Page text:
President Trump raked in $12 million during a fundraiser Sunday afternoon at the Newport Beach home of top GOP donor and tech mogul Palmer Luckey, which also featured a performance by the Beach Boys.

But over the past four months, Biden has raised over $1 billion, a massive amount of money that has eclipsed President Trump’s once-overwhelming cash advantage.

That’s become apparent in advertising, where Biden and his Democratic allies are on pace to spend twice as much as President Trump and the Republicans in the closing days of the race, according to data from the ad tracking firm Kantar/CMAG.

Though President Trump has pulled back from advertising in Midwestern states that secured his 2016 win, he’s invested heavily elsewhere, including North Carolina, where he is on pace to slightly outspend Biden in the days ahead.

In Nevada, which President Trump came close to winning in 2016, Democrats are set to outspend President Trump in the closing days by a more than 3-to-1 ratio.

President Trump’s visit to the state is part of an aggressive schedule of campaign events. President Trump’s Carson City rally was held at an airport with a golden scrub brush-covered hill providing a dramatic backdrop. He relived fond moments from his 2016 campaign against Hillary Clinton, revisited his long-running feud with NFL players and went on an extended rant about water management policy, which he blamed for people having to “flush their toilet 15 times.”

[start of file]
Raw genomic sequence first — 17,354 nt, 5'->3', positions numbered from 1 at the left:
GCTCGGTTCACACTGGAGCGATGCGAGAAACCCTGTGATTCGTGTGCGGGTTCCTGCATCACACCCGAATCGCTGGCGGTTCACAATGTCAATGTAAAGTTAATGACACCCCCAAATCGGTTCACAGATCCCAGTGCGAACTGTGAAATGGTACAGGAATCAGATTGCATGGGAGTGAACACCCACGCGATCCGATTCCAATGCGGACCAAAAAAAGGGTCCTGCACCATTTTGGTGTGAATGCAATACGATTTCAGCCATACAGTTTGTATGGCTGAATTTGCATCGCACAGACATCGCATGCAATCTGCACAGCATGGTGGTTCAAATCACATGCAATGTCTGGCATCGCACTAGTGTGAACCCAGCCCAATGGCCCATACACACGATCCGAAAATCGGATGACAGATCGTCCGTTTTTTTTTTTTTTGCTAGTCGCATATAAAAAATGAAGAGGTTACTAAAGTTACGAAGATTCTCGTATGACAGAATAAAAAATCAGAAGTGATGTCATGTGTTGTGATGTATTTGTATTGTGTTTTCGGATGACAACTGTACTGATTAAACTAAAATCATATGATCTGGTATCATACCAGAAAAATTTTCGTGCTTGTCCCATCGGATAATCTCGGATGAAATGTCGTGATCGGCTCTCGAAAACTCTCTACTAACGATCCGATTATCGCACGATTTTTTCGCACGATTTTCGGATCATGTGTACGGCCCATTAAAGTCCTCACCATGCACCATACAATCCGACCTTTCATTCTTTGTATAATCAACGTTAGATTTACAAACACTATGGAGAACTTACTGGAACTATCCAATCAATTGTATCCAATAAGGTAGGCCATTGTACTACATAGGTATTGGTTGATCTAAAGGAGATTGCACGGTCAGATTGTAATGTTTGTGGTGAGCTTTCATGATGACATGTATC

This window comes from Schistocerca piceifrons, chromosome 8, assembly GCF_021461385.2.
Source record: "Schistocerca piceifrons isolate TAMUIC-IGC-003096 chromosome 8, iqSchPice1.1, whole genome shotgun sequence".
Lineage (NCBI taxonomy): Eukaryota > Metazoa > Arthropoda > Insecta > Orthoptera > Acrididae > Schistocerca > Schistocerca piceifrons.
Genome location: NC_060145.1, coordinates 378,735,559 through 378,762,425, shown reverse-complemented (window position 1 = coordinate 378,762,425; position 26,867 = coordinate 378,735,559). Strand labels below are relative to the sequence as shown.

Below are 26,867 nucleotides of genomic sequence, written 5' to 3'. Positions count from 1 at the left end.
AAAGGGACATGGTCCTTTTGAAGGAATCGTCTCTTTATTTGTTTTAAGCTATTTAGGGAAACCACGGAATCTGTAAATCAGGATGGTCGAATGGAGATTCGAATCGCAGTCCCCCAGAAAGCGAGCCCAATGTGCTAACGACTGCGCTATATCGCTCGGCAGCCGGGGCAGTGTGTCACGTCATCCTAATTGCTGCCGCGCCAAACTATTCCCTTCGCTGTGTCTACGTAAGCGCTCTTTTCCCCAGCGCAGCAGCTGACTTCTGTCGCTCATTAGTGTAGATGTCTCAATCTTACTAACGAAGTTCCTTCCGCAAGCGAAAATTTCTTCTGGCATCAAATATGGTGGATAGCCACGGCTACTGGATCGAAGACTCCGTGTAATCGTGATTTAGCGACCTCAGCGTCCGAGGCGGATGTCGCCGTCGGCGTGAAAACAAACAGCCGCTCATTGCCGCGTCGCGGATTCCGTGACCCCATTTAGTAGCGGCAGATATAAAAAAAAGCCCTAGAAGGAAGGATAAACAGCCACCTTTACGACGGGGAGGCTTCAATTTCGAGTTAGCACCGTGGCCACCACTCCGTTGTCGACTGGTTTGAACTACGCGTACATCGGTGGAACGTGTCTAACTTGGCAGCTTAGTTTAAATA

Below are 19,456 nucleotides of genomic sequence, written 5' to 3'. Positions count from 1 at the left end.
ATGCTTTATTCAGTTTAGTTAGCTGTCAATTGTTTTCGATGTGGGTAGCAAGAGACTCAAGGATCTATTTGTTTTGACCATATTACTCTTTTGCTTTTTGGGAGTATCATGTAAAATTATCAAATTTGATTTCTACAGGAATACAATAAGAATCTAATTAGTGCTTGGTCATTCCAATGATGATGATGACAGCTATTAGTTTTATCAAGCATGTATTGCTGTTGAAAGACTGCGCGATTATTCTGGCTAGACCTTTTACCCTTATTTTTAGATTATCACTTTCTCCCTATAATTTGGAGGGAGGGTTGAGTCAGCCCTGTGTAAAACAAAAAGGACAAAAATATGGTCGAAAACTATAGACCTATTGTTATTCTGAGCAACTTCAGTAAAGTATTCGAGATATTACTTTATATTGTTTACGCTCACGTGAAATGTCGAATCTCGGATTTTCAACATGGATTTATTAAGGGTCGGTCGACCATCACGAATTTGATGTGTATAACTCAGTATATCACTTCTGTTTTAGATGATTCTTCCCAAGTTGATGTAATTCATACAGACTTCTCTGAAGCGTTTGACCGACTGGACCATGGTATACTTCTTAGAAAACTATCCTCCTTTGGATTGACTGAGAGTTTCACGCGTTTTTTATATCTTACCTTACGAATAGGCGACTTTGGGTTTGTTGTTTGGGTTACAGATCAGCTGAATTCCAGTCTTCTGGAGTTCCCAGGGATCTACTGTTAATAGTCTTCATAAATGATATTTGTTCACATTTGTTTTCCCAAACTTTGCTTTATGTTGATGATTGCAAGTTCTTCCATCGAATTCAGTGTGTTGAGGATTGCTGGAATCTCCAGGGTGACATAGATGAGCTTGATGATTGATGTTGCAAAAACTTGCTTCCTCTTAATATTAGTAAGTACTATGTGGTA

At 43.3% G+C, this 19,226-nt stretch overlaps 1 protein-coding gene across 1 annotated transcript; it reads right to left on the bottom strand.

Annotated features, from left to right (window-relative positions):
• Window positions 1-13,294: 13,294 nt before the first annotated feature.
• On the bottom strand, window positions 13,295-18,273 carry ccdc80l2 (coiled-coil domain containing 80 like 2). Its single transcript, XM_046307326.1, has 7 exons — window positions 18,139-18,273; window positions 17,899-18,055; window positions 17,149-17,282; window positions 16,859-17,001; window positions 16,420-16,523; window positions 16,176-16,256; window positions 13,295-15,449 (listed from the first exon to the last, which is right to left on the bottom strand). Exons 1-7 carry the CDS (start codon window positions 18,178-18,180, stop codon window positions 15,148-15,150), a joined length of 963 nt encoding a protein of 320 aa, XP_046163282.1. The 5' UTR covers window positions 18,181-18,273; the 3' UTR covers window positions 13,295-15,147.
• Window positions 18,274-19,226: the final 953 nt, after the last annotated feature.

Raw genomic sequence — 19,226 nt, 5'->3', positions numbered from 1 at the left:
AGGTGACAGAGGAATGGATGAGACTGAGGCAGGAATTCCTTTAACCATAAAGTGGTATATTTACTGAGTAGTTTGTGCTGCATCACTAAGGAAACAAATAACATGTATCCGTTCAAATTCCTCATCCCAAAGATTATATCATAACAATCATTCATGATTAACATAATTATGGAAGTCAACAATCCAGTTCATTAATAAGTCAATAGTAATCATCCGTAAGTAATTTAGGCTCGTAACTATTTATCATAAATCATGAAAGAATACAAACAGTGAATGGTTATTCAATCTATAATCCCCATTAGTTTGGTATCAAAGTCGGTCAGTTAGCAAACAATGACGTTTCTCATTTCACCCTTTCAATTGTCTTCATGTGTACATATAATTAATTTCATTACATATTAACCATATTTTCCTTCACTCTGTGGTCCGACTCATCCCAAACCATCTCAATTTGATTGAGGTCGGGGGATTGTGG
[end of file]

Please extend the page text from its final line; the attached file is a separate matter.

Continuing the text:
He also added to his litany of hyperbolic attacks against Biden, claiming that, if Biden were elected, he would mandate new lockdown measures that would make Carson City “a ghost town” and “the Christmas season will be cancelled.”

As he surveyed his crowd, President Trump expressed disbelief that he could possibly be tied to Biden in the state.

“How the hell can we be tied?” he asked. “What’s going on? ... We get these massive crowds. He gets nobody.... It doesn’t make sense!” Biden has held very small and virtual events in recent months because of the ongoing pandemic.

Biden started his day with Mass in Delaware at St. Joseph’s on the Brandywine, as he does nearly every week. He and his wife, Jill, entered wearing dark-colored face masks. She carried a bunch of flowers that including pink roses.

The church is a few minutes’ drive from Biden’s home. Biden’s son Beau, who died of brain cancer in 2015, is buried in the cemetery on its grounds. Joe and Jill Biden visited the grave after the service.

President Trump attends church far less often but has drawn strong support from white Evangelical leaders and frequently hosts groups of pastors at the White House. President Trump often goes to the Church of Bethesda-By-The Sea near Mar-a-Lago in Florida for major holidays, including Easter, and he attended a Christmas Eve service last year at Family Church in West Palm Beach before the onset of the pandemic.

If elected, Biden would be only the second Roman Catholic president in U.S. history and first since John F. Kennedy.